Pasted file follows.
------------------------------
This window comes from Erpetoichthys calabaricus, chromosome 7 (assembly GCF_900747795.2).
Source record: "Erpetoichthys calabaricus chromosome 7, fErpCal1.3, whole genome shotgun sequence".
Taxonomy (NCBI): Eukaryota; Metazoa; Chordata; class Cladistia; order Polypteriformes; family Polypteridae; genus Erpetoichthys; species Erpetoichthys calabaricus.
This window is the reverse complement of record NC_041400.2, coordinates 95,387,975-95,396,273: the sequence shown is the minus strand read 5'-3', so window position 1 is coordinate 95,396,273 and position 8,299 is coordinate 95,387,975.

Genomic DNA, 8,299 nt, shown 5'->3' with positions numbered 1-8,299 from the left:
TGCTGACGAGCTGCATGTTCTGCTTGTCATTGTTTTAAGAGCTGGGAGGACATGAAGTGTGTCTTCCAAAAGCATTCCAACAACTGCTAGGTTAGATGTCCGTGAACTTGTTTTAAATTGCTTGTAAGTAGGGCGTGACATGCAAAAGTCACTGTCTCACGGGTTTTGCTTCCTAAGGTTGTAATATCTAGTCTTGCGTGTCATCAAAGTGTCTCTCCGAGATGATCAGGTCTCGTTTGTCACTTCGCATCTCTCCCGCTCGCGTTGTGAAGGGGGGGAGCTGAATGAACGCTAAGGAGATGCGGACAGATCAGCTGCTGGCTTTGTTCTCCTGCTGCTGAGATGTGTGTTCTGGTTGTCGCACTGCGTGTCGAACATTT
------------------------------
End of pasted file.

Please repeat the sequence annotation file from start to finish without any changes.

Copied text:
This window comes from Erpetoichthys calabaricus, chromosome 7 (assembly GCF_900747795.2).
Source record: "Erpetoichthys calabaricus chromosome 7, fErpCal1.3, whole genome shotgun sequence".
Taxonomy (NCBI): Eukaryota; Metazoa; Chordata; class Cladistia; order Polypteriformes; family Polypteridae; genus Erpetoichthys; species Erpetoichthys calabaricus.
This window is the reverse complement of record NC_041400.2, coordinates 95,387,975-95,396,273: the sequence shown is the minus strand read 5'-3', so window position 1 is coordinate 95,396,273 and position 8,299 is coordinate 95,387,975.

Genomic DNA, 8,299 nt, shown 5'->3' with positions numbered 1-8,299 from the left:
TGCTGACGAGCTGCATGTTCTGCTTGTCATTGTTTTAAGAGCTGGGAGGACATGAAGTGTGTCTTCCAAAAGCATTCCAACAACTGCTAGGTTAGATGTCCGTGAACTTGTTTTAAATTGCTTGTAAGTAGGGCGTGACATGCAAAAGTCACTGTCTCACGGGTTTTGCTTCCTAAGGTTGTAATATCTAGTCTTGCGTGTCATCAAAGTGTCTCTCCGAGATGATCAGGTCTCGTTTGTCACTTCGCATCTCTCCCGCTCGCGTTGTGAAGGGGGGGAGCTGAATGAACGCTAAGGAGATGCGGACAGATCAGCTGCTGGCTTTGTTCTCCTGCTGCTGAGATGTGTGTTCTGGTTGTCGCACTGCGTGTCGAACATTT